Measures needed to reduce bloodborne infections in Irish prisons

November 22, 2001

Prevalence of antibodies to hepatitis B, hepatitis C, and HIV and risk factors in entrants to Irish prisons BMJ Volume 323, pp 1209-13

There is an urgent need for increased infection control and harm reduction measures to reduce the transmission of hepatitis B and C viruses, and HIV in Irish prisons, concludes a study in this week's BMJ.

Between 6 April and 1 May 1999, researchers visited five prisons in the Republic of Ireland daily and interviewed all those committed within the previous 48 hours. An oral fluid sample was collected to determine the level of antibodies to hepatitis B and C viruses, and HIV.

The level of antibodies to hepatitis B, hepatitis C, and HIV in prison entrants who had previously been imprisoned was similar to that found in the recent national survey of Irish prisoners. However, the level of these antibodies was much lower in the third of prison entrants who had never previously been in prison.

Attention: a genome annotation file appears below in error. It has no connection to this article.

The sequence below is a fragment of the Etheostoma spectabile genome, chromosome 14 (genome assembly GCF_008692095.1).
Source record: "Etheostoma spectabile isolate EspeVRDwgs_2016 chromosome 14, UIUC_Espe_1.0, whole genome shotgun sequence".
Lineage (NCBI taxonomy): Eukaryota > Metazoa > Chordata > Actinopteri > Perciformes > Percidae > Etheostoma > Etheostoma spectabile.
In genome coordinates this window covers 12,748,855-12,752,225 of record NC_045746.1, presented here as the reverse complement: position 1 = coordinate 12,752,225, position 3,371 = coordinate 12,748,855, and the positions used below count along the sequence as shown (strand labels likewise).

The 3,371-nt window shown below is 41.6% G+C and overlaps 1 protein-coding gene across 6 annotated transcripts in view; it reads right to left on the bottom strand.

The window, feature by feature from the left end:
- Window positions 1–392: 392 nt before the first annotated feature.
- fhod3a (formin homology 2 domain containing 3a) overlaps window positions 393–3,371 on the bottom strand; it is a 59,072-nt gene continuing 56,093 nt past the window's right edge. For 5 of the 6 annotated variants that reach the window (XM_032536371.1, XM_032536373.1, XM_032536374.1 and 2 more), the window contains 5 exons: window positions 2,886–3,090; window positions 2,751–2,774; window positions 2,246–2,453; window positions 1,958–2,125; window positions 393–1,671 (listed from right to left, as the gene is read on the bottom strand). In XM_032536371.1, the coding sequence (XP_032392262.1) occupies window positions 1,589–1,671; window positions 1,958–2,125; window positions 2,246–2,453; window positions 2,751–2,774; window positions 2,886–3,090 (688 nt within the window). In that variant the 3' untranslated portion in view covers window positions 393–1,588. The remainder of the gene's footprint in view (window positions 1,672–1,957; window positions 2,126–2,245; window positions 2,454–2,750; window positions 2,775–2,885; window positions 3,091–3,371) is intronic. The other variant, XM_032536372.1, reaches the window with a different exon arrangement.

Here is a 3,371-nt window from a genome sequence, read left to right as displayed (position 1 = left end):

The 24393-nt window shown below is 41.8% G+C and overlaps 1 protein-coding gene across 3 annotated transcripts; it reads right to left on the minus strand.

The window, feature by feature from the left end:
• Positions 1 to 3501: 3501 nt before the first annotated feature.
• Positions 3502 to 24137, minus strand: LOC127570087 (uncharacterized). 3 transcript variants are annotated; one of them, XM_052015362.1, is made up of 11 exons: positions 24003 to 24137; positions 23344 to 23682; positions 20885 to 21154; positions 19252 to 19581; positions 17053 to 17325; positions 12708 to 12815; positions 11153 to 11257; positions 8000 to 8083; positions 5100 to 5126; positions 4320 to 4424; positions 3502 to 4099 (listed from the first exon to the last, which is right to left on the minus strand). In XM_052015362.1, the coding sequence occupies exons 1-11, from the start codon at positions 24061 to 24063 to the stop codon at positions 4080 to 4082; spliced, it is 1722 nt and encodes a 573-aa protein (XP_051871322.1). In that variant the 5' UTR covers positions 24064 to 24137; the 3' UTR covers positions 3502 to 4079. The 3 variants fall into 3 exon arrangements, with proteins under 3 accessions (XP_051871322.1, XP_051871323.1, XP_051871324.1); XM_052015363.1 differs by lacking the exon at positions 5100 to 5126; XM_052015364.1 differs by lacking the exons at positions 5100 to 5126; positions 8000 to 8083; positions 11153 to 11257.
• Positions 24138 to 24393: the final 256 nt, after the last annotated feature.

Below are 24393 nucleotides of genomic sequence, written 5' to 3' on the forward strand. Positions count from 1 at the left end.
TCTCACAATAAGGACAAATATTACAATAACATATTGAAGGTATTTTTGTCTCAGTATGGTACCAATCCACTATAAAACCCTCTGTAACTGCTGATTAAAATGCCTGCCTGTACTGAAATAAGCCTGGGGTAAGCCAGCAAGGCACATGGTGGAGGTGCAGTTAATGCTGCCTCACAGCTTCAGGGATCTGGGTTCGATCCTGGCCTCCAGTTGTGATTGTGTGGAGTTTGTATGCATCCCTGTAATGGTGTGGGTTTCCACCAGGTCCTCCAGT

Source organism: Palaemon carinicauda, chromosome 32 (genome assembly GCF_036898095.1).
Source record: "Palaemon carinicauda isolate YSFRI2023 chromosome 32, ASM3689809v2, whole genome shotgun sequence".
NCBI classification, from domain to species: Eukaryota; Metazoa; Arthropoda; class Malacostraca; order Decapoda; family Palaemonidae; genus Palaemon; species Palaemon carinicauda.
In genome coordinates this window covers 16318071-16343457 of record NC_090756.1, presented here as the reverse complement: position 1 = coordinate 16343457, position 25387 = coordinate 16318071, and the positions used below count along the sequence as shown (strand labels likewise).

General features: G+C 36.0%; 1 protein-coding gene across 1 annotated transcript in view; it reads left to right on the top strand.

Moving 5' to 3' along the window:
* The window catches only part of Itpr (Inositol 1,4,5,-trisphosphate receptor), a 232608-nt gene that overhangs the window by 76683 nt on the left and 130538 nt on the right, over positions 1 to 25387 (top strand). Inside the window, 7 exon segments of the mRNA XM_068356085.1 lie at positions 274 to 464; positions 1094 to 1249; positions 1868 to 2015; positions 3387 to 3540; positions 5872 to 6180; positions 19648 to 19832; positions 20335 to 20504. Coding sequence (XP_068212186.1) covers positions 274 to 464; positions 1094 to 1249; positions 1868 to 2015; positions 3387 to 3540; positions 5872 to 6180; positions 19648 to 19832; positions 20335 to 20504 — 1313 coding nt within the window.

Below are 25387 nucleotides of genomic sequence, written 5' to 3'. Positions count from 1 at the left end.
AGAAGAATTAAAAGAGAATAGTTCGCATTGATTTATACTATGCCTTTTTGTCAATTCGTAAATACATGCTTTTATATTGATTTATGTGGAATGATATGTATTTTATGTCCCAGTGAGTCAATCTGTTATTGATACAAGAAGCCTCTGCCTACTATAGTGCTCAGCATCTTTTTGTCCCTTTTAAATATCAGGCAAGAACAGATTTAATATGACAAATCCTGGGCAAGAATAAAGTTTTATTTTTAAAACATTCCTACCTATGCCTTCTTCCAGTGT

Only 7% of those entering prison for the first time had ever injected drugs, compared with 40% of those previously imprisoned. The most important predictor of hepatitis antibodies was a history of injecting drugs, say the authors. Tattooing in prison was also an independent risk factor for hepatitis C infection in prisoners who had never used injected drugs.

Unlike England and Wales, Ireland already has a programme of proactive hepatitis B vaccination in prisons. However, increased control measures, such as offering hepatitis B immunisation to all prisoners during committal procedures, could further reduce rates of infection in Irish prisons, conclude the authors.
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BMJ

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